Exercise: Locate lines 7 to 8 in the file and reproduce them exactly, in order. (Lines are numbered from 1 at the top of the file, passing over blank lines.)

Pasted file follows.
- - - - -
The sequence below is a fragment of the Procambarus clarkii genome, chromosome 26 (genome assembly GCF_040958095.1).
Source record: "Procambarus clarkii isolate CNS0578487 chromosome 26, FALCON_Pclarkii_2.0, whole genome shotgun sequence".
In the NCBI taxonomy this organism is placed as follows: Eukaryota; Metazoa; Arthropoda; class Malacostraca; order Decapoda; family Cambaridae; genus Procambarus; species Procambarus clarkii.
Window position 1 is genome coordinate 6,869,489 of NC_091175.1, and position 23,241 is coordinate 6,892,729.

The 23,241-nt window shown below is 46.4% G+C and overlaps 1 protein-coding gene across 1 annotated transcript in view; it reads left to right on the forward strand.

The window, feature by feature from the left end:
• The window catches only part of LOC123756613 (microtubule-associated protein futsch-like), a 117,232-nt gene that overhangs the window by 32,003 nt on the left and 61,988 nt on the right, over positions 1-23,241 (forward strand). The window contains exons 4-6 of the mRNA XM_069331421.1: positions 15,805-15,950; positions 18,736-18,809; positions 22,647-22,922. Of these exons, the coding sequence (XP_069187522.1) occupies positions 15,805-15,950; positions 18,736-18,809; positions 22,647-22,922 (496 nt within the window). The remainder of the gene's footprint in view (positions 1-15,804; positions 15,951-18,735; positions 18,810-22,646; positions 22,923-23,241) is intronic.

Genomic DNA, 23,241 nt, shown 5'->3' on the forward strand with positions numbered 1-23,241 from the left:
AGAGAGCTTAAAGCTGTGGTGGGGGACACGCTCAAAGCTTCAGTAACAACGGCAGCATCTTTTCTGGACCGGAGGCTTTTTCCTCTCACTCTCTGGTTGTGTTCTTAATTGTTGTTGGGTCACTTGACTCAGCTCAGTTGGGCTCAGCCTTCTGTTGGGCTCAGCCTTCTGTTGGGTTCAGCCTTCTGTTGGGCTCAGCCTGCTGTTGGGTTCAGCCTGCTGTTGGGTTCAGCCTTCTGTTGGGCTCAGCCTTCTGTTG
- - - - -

• The window catches only part of LOC123756613 (microtubule-associated protein futsch-like), a 117,232-nt gene that overhangs the window by 32,003 nt on the left and 61,988 nt on the right, over positions 1-23,241 (forward strand). The window contains exons 4-6 of the mRNA XM_069331421.1: positions 15,805-15,950; positions 18,736-18,809; positions 22,647-22,922. Of these exons, the coding sequence (XP_069187522.1) occupies positions 15,805-15,950; positions 18,736-18,809; positions 22,647-22,922 (496 nt within the window). The remainder of the gene's footprint in view (positions 1-15,804; positions 15,951-18,735; positions 18,810-22,646; positions 22,923-23,241) is intronic.

Genomic DNA, 23,241 nt, shown 5'->3' on the forward strand with positions numbered 1-23,241 from the left: